Everyone knows how important it is to have a will. After all, we know that if we have children we need a will to designate guardianship for them if we should pass away while they are still minors. And, we think we need a will to ensure our property goes to the people we want it to. And, a will is good for that to an extent.
But most don't realize that their will actually will be irrelevant to
the disposition of many of their assets. Wills only affect probate assets.
So, if an asset is "non-probate" then it will pass outside of the will.
People often assume that all assets will pass in accordance with their
will. But, that's not the case with non-probate assets. So, for estate
planning purposes, it's really important to think about which of your
assets are non-probate assets and ensure they are going where you want
them to. Otherwise, you could end up unintentionally disinheriting
someone you intended to leave an inheritance to.
probate assets are assets that won't need to be probated after you die.
This means they will pass to someone regardless of what the will says.
The primary examples of non probate assets are your 401(k) plan; IRA and
life insurance. Each has different rules.
you're married, your husband or wife has the right to the assets in
your 401(k) plan after you die. Period. It does not matter what your
will says or what your beneficiary form says. And this includes all your
401(k's) -- even ones you might have established before you even met
By the way, a prenup probably wouldn't change the
rule since generally a pre-marital waiver of this spousal right will
generally be ineffective.
Now, it is possible to pass a 401k
to someone other than your spouse, but you will have to get their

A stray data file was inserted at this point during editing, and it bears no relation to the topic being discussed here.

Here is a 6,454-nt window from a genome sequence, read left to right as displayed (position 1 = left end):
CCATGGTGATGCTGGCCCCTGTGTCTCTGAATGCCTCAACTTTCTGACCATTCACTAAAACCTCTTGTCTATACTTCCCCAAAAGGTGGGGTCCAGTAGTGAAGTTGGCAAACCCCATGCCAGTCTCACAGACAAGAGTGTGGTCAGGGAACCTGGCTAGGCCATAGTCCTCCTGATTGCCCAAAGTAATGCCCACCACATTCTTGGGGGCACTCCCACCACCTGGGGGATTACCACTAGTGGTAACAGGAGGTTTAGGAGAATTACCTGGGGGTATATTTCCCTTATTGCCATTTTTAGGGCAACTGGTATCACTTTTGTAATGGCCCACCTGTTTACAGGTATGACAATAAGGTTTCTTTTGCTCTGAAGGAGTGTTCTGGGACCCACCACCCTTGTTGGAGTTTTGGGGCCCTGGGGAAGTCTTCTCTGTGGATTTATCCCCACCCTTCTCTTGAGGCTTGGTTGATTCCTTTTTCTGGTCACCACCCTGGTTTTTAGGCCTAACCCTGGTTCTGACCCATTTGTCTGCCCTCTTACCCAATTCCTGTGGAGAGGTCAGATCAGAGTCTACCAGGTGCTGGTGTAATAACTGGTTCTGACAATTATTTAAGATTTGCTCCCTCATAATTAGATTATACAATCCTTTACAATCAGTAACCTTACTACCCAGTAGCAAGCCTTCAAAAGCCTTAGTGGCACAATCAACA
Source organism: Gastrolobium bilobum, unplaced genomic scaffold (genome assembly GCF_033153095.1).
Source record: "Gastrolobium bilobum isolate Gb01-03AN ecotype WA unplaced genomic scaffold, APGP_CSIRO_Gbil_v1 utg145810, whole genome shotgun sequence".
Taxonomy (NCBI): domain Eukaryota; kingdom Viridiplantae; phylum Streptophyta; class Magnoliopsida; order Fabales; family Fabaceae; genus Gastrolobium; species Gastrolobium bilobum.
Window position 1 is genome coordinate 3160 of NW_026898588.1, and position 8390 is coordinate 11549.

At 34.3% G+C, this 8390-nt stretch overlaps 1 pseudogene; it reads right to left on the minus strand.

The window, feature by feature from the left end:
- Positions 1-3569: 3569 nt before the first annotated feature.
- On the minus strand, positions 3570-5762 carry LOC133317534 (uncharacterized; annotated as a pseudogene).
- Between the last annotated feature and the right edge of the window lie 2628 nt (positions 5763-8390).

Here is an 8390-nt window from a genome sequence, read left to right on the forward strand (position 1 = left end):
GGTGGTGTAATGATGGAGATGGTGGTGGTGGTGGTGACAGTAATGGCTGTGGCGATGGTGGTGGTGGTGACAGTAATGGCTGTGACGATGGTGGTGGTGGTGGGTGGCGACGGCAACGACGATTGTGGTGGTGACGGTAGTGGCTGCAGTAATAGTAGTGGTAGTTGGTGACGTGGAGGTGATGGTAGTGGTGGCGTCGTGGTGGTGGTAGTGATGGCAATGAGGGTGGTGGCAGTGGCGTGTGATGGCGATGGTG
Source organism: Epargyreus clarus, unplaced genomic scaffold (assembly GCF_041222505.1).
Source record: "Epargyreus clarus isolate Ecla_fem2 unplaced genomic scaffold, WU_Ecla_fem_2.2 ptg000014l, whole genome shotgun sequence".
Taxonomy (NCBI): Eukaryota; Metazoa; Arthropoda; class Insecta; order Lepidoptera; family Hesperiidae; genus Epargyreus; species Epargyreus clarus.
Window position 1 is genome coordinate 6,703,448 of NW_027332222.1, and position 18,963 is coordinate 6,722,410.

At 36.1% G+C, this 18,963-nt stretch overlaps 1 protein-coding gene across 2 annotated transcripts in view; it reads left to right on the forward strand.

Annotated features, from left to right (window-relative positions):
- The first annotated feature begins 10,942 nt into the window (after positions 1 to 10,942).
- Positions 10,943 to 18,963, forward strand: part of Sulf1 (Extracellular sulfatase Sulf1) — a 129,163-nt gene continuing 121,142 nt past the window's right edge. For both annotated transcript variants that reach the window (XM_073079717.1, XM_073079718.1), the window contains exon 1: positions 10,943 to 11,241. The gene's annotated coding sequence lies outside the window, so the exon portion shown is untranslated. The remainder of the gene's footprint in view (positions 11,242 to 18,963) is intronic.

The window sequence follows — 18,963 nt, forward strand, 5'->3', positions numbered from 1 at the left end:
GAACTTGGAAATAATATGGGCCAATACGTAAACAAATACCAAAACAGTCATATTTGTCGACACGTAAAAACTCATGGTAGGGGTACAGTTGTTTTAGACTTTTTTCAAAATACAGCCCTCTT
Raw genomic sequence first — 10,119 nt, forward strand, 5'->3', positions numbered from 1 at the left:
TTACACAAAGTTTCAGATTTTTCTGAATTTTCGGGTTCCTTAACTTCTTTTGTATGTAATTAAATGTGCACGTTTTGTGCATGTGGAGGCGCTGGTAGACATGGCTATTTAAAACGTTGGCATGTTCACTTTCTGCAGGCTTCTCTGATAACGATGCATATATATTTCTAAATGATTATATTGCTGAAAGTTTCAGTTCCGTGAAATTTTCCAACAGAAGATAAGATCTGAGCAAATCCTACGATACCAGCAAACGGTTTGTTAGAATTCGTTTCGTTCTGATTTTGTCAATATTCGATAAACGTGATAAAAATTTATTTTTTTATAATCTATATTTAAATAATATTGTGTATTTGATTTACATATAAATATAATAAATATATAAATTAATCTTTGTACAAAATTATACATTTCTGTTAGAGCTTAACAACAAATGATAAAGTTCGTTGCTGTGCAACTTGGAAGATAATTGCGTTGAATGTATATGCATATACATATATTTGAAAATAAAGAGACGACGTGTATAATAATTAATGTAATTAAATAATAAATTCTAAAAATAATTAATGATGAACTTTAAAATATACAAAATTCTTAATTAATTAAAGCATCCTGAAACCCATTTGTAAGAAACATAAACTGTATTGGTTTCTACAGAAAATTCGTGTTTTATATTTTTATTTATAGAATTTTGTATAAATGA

written approval (waiver) and give that to your plan administrator.
There are also a few 401k plans that require the marriage to be at least
one year old before spousal rights vest -- but for the most part, if
you are married, your spouse gets the 401k when you pass. Period.
Individual Retirement Accounts (IRA's) are also non-probate assets. However, these do not automatically go to your spouse. Instead the IRA will go to whomever you named on the beneficiary form -- regardless of what your will says. It is not unusual for a wife to discover after her husband has passed away that he had an old IRA that he never got around to changing the beneficiary form -- and it goes to someone very unexpected....
A bright bulb may have gone off in some of your
heads as you think: "aha, so I can get around the 401k spouse
precedence rule by transferring my 401k assets to my IRA and then
designating whoever I want." Sorry, that won't work -- again, without
the written consent of your spouse.
Similar to the IRA, whoever you designate as beneficiary will get the life insurance proceeds.
Other non-probate assets include:
Assets in Revocable Living (intervivos) Trusts; Health Savings Accounts (HSA's) and Medical Savings Accounts (MSA's). Also, property titled "joint with right of survivorship" or "tenants by the entirety."
Accounts that are Pay on Death/Transfer of death (P.O.D. / T.O.D.) are usually non-probate, although some states might require it to be probated if the estate has debts for instance. You might make an account POD or TOD in situations where you don't want creditors to be able to reach the property during life but want to pass it automatically at death. For instance, you could give make a bank account POD or TOD to your brother or sister upon your death. That way, during life, if he or she gets into debt, the creditor can't get at your account as they could if you'd titled it as a joint account.
Tax Implications of Non-Probate Property
There really are very few; none in most cases. Non-probate property, just like probate property, is considered part of your estate for estate tax purposes. You can read more at What Assets Are Subject to Estate Tax?
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